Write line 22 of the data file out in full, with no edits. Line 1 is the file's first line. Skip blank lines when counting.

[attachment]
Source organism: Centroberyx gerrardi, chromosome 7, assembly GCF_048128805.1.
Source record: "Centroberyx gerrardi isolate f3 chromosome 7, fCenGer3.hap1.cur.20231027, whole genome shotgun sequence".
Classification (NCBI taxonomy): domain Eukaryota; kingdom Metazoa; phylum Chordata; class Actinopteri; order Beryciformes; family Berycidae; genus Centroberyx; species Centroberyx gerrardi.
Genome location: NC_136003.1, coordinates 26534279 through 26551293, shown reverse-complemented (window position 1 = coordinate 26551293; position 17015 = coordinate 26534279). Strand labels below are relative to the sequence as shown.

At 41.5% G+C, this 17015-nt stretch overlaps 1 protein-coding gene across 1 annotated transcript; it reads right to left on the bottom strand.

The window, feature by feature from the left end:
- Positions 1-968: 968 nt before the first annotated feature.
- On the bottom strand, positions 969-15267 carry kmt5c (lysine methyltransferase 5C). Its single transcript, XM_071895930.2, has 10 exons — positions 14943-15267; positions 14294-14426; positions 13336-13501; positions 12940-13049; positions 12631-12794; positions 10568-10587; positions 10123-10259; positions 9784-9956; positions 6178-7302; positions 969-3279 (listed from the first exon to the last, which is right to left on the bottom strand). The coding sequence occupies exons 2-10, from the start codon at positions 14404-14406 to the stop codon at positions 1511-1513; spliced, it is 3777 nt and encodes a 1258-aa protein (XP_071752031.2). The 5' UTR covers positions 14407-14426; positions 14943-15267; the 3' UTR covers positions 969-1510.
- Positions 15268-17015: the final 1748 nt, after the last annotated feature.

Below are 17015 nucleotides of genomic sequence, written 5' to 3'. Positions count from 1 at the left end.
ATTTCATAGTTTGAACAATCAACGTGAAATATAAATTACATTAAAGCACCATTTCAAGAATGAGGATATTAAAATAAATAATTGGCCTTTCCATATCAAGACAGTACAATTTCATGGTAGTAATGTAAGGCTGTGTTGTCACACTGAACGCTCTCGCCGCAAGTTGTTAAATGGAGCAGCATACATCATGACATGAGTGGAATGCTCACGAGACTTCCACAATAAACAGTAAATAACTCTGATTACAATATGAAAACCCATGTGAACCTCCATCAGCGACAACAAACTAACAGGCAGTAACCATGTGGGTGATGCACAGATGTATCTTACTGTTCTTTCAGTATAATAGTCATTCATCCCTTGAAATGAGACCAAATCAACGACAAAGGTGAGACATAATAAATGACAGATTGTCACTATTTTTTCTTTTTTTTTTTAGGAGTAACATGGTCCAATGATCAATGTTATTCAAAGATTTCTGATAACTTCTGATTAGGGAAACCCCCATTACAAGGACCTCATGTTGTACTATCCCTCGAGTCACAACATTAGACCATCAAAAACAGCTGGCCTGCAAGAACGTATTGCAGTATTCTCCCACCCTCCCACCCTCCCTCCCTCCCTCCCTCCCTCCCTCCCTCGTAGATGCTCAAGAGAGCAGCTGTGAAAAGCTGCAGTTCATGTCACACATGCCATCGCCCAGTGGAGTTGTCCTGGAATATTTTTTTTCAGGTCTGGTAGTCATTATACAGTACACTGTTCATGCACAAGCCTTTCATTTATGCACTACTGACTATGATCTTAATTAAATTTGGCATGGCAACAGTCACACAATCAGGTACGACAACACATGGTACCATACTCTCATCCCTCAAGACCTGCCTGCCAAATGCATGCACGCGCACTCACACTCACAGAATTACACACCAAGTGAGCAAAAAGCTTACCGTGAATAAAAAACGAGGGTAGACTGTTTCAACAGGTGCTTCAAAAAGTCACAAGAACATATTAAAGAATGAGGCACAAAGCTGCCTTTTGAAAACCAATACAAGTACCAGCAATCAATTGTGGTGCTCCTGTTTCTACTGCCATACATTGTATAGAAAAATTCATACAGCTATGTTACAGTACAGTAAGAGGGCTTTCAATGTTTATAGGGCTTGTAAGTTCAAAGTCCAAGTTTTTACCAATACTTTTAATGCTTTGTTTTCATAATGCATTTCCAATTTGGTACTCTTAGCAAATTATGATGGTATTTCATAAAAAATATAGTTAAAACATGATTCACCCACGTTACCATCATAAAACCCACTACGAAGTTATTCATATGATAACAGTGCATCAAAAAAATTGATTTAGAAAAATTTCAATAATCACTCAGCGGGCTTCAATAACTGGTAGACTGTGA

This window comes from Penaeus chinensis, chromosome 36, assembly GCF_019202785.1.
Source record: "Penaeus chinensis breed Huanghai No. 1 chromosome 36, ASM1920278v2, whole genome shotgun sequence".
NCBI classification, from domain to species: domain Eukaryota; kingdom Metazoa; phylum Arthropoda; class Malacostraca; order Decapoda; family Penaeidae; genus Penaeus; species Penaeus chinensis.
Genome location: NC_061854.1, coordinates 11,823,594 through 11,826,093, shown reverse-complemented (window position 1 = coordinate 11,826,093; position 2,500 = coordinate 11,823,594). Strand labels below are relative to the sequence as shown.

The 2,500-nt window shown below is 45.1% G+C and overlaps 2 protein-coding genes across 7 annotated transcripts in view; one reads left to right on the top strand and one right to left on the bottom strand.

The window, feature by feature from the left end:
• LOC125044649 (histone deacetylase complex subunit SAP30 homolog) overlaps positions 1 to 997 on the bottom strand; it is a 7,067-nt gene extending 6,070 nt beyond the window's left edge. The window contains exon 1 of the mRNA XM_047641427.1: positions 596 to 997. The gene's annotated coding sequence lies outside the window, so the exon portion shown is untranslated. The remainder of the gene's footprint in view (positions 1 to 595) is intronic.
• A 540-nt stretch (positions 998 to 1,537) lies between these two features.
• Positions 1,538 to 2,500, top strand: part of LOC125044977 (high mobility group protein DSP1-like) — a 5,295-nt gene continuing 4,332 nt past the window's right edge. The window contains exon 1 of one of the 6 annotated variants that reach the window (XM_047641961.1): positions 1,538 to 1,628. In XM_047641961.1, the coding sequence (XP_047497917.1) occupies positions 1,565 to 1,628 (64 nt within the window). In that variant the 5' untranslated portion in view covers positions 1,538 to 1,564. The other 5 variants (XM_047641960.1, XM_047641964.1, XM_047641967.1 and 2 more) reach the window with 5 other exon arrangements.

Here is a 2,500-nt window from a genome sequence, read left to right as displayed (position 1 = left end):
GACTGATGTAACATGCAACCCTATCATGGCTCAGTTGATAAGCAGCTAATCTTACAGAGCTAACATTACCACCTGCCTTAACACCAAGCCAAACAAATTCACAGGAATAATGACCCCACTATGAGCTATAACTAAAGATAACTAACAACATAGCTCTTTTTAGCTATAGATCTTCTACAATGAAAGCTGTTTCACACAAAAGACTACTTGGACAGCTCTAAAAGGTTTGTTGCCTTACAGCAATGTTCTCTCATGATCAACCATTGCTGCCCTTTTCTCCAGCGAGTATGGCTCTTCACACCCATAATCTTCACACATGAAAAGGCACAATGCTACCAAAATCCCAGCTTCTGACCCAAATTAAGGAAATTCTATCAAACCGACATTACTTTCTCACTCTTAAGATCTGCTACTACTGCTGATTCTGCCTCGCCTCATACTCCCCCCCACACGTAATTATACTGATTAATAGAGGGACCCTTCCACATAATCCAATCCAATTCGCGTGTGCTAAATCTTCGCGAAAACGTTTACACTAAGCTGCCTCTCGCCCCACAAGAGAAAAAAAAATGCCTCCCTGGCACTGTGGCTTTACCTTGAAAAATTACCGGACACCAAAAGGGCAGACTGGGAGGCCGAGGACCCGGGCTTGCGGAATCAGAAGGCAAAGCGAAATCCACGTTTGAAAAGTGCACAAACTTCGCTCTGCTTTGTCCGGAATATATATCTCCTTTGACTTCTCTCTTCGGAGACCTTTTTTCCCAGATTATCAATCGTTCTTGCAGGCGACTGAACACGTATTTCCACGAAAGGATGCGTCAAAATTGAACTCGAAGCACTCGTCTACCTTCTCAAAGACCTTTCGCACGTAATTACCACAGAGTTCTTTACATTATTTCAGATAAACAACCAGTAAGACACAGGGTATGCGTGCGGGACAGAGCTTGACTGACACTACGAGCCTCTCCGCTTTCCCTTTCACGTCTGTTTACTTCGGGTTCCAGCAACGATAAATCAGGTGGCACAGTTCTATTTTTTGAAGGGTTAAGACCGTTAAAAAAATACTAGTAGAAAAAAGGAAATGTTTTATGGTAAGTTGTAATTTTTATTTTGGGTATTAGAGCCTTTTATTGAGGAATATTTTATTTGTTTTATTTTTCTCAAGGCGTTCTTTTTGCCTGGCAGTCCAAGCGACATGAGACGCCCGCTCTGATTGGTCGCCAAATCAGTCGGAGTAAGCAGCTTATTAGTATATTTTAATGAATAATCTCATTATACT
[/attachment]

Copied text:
GACTGATGTAACATGCAACCCTATCATGGCTCAGTTGATAAGCAGCTAATCTTACAGAGCTAACATTACCACCTGCCTTAACACCAAGCCAAACAAATTCACAGGAATAATGACCCCACTATGAGCTATAACTAAAGATAACTAACAACATAGCTCTTTTTAGCTATAGATCTTCTACAATGAAAGCTGTTTCACACAAAAGACTACTTGGACAGCTCTAAAAGGTTTGTTGCCTTACAGCAATGTTCTCTCATGATCAACCATTGCTGCCCTTTTCTCCAGCGAGTATGGCTCTTCACACCCATAATCTTCACACATGAAAAGGCACAATGCTACCAAAATCCCAGCTTCTGACCCAAATTAAGGAAATTCTATCAAACCGACATTACTTTCTCACTCTTAAGATCTGCTACTACTGCTGATTCTGCCTCGCCTCATACTCCCCCCCACACGTAATTATACTGATTAATAGAGGGACCCTTCCACATAATCCAATCCAATTCGCGTGTGCTAAATCTTCGCGAAAACGTTTACACTAAGCTGCCTCTCGCCCCACAAGAGAAAAAAAAATGCCTCCCTGGCACTGTGGCTTTACCTTGAAAAATTACCGGACACCAAAAGGGCAGACTGGGAGGCCGAGGACCCGGGCTTGCGGAATCAGAAGGCAAAGCGAAATCCACGTTTGAAAAGTGCACAAACTTCGCTCTGCTTTGTCCGGAATATATATCTCCTTTGACTTCTCTCTTCGGAGACCTTTTTTCCCAGATTATCAATCGTTCTTGCAGGCGACTGAACACGTATTTCCACGAAAGGATGCGTCAAAATTGAACTCGAAGCACTCGTCTACCTTCTCAAAGACCTTTCGCACGTAATTACCACAGAGTTCTTTACATTATTTCAGATAAACAACCAGTAAGACACAGGGTATGCGTGCGGGACAGAGCTTGACTGACACTACGAGCCTCTCCGCTTTCCCTTTCACGTCTGTTTACTTCGGGTTCCAGCAACGATAAATCAGGTGGCACAGTTCTATTTTTTGAAGGGTTAAGACCGTTAAAAAAATACTAGTAGAAAAAAGGAAATGTTTTATGGTAAGTTGTAATTTTTATTTTGGGTATTAGAGCCTTTTATTGAGGAATATTTTATTTGTTTTATTTTTCTCAAGGCGTTCTTTTTGCCTGGCAGTCCAAGCGACATGAGACGCCCGCTCTGATTGGTCGCCAAATCAGTCGGAGTAAGCAGCTTATTAGTATATTTTAATGAATAATCTCATTATACT